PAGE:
The CBO took at face value the revenue and spending levels in the House Budget, FY2016, and assessed the impact on GNP per capita (remember, this is not a score, as there are few details on specific provisions to hit the targets). The impact is shown in Figure 2 from the CBO.
Figure 2 from CBO (2015). Notes: “These results account for the following macroeconomic effects (“feedback”): the ways in which changes in federal debt affect investment in capital goods (such as factories and computers), the ways in which changes in after-tax wages (resulting from changes in capital investment) affect the supply of labor, and the ways in which those economic effects in turn affect the federal budget. The analysis incorporates the assumption that the budget scenarios do not alter the contributions that government investment makes to future productivity and output; those contributions are assumed to reflect their past long-term trends.
Unlike the more commonly cited gross domestic product, real (inflation-adjusted) gross national product includes the income that U.S.
residents earn abroad and excludes the income that foreigners earn in the United States.
The 10-year baseline used in this report refers to the projections for the budget and the economy that CBO released in January 2015. For
information about CBO’s analysis of the extended baseline and other scenarios considered here, see the notes to Figure 1.”
I thought it was of use to investigate what happens in the short term — so zooming in on 2007-2020. Unfortunately, 2014 GNP per capita was not reported in the document, so I had to do some estimating. But in the end, this is what I obtained.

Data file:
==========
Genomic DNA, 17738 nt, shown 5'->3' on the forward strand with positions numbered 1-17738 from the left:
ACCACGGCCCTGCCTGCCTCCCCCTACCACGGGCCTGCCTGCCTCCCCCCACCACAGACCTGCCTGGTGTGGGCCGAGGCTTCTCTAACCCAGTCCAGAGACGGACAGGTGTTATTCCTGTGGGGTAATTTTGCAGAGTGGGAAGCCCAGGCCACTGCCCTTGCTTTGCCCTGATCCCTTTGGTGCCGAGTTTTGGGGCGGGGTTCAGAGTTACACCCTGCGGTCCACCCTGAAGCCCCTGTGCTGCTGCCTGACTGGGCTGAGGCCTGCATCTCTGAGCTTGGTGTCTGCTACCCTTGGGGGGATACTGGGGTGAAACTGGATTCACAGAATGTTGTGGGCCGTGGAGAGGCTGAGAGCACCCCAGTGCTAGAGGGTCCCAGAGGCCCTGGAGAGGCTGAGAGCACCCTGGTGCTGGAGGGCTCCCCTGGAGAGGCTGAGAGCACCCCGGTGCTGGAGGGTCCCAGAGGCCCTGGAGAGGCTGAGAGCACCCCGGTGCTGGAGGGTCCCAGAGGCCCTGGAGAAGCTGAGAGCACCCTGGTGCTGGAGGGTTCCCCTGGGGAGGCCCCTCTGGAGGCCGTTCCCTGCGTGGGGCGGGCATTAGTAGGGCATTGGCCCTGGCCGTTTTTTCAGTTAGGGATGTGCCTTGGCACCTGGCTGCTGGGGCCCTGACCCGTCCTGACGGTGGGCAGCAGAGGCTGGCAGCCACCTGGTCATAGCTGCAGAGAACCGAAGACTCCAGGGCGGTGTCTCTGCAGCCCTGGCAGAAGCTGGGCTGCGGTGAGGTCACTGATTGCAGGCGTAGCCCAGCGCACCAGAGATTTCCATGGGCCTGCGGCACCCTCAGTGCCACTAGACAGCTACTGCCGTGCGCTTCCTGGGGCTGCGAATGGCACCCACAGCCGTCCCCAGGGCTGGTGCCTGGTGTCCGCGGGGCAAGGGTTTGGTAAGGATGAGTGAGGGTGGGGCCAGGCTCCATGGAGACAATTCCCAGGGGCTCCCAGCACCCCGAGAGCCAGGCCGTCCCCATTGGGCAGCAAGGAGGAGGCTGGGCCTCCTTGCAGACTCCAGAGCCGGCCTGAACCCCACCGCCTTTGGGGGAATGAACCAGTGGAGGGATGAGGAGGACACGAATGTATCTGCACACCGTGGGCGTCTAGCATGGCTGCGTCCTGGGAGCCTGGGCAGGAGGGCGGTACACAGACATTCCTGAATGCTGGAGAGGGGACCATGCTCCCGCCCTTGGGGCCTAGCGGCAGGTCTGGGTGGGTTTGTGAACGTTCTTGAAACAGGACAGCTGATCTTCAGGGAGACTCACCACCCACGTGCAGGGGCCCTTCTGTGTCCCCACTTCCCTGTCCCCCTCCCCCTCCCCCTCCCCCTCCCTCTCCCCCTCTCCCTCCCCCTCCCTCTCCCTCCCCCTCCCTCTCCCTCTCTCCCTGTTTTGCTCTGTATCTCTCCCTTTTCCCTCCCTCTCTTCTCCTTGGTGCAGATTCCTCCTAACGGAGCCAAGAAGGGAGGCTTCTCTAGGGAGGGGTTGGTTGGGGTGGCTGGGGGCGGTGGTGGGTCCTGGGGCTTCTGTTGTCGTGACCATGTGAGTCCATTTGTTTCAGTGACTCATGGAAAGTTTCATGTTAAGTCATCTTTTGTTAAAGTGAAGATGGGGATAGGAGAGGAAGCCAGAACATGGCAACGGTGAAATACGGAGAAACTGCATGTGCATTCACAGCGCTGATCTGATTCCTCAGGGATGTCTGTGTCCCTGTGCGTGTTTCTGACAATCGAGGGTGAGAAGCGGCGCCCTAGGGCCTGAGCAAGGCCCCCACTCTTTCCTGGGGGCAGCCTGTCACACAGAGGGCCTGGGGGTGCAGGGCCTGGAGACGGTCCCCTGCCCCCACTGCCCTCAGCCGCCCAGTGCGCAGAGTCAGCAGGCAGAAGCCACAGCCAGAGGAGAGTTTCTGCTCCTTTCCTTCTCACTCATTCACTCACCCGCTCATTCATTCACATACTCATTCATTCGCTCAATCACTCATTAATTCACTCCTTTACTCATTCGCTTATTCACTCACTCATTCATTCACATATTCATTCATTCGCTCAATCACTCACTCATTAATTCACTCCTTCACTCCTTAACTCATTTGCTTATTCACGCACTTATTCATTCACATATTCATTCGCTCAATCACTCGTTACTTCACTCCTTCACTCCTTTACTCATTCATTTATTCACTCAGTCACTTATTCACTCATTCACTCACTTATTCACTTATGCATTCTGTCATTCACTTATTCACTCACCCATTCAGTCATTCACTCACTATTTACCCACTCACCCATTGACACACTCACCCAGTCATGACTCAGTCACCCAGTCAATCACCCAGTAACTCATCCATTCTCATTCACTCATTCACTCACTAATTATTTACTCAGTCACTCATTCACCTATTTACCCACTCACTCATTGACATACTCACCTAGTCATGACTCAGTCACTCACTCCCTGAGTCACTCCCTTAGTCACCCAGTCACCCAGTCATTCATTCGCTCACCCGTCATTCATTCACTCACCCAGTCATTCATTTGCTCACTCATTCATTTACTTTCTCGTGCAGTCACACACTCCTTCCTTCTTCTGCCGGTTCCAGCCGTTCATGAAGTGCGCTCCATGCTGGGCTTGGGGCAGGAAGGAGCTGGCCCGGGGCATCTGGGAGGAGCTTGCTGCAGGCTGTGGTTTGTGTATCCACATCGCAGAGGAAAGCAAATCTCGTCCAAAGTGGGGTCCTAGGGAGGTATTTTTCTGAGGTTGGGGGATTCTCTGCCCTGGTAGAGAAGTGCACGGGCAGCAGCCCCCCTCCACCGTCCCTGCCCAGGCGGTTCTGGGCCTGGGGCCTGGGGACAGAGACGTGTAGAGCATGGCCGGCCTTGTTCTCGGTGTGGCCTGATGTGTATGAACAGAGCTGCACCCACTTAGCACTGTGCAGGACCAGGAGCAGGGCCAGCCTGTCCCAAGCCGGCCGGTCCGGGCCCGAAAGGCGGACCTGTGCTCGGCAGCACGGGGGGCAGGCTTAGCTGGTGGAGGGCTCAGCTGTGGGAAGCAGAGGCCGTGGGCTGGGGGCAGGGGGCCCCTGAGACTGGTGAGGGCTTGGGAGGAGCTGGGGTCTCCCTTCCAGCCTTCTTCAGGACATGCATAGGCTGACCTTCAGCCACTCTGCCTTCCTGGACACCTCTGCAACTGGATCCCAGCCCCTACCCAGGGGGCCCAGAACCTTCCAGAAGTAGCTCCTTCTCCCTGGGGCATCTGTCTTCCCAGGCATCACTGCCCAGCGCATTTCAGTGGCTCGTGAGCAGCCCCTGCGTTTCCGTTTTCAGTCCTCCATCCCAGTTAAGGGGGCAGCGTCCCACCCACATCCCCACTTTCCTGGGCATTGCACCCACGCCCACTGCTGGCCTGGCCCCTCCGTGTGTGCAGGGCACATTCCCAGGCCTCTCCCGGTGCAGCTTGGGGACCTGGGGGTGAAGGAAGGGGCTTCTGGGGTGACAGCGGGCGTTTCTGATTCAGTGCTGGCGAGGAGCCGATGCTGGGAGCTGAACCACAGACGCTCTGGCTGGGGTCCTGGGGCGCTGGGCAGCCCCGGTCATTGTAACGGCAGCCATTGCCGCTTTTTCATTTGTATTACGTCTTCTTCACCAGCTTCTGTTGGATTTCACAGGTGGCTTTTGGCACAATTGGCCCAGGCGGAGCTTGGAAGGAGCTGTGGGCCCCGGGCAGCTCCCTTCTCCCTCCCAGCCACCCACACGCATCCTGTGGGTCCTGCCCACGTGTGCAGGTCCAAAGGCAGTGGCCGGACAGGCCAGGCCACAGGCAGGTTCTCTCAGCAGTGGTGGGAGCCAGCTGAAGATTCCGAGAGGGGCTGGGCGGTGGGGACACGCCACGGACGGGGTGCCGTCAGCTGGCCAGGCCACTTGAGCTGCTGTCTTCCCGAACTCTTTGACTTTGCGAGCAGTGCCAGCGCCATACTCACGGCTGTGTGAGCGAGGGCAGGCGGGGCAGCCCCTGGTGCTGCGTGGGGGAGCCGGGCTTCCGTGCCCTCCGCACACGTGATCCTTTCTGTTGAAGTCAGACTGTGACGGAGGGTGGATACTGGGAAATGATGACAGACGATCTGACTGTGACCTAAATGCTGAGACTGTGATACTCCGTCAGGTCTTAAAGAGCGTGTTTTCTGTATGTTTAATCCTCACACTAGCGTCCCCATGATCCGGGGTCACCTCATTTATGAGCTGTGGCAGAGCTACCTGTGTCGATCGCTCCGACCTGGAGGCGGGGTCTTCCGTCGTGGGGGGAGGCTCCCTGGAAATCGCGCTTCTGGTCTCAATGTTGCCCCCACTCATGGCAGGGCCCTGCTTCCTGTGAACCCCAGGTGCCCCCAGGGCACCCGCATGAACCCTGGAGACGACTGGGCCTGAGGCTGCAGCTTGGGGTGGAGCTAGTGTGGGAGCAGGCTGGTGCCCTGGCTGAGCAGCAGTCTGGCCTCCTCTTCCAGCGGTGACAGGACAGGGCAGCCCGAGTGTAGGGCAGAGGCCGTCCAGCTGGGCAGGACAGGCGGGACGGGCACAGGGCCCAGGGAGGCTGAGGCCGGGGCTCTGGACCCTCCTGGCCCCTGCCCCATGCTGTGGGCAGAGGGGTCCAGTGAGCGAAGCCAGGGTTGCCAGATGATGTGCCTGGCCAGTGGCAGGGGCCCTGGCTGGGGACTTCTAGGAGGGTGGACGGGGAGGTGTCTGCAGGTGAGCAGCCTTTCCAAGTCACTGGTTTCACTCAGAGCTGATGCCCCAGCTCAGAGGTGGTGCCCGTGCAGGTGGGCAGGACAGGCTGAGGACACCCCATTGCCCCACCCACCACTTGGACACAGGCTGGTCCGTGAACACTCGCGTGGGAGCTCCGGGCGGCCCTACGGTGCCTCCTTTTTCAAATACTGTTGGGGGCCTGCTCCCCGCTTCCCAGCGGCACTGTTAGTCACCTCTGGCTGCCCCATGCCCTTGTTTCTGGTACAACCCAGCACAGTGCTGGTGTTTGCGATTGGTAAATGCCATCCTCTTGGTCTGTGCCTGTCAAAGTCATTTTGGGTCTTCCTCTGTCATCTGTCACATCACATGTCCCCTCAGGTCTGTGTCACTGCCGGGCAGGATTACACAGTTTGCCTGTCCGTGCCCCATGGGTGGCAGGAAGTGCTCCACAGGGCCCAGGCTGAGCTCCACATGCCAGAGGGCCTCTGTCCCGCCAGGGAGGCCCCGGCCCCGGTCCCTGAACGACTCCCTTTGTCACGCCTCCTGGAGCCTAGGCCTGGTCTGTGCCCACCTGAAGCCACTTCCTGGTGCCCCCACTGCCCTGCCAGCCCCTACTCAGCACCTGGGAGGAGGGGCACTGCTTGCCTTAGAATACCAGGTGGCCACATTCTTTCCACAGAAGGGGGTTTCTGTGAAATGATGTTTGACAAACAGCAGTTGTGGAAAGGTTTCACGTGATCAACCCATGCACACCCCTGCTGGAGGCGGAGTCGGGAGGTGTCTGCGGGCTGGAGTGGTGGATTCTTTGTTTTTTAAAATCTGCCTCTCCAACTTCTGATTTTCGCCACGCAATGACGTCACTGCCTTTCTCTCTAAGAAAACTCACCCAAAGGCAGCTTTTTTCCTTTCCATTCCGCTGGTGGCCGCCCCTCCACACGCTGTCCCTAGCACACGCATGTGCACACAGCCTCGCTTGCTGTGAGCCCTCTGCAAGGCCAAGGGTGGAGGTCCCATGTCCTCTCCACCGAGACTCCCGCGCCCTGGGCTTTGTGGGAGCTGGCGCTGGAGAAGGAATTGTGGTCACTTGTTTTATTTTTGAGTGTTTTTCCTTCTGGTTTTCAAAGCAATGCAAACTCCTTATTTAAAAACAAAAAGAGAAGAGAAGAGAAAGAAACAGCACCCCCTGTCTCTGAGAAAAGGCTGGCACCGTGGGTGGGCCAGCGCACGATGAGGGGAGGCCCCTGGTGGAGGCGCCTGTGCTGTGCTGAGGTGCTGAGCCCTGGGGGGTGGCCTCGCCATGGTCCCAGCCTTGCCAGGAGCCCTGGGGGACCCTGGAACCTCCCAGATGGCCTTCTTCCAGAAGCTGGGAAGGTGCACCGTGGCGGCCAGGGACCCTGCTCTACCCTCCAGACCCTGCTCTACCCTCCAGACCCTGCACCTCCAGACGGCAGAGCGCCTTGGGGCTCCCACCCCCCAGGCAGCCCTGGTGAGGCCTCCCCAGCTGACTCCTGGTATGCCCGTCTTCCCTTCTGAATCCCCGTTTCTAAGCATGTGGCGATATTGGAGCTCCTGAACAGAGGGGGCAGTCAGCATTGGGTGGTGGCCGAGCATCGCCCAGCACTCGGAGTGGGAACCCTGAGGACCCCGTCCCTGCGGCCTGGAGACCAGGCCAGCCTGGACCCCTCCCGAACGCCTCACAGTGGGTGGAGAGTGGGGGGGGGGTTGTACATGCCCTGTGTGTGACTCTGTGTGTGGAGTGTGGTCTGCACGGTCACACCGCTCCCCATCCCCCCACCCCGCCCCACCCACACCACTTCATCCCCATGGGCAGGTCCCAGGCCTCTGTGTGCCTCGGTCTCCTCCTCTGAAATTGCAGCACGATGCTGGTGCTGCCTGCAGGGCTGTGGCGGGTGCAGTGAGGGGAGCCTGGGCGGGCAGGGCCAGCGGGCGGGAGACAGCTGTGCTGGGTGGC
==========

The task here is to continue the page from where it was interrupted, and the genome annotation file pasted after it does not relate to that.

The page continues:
Figure 1: Log GNP per capita in Ch.2015$ (black), extended baseline (blue), and assessment of House budget (red). NBER recession dates shaded gray. Historical GNP per capita series adjusted from Ch.2009$ to Ch.2015$ assuming CBO forecasts of GDP deflator hold for 2014 and 2015; 2014 growth in real GNP per capita assumed to equal actual real GDP per capita growth. NBER defined recession dates shaded gray. Source: BEA via FRED, NBER, CBO, Budget and Economic Outlook (January 2015), and CBO, Budgetary and Economic Outcomes Under Paths for Federal Revenues and Noninterest Spending Specified by Chairman Price, March 2015.
What I have for 2014 real per capita GNP might not match what CBO has, but as best as I can make out, it sure looks like the short term impact is to set growth to zero for 2015 (my actual calculation is -0.5%, y/y — but like I say, I had to estimate 2014 per capita GNP).
More on the (re-)appearance of the magic asterisk, from CBPP.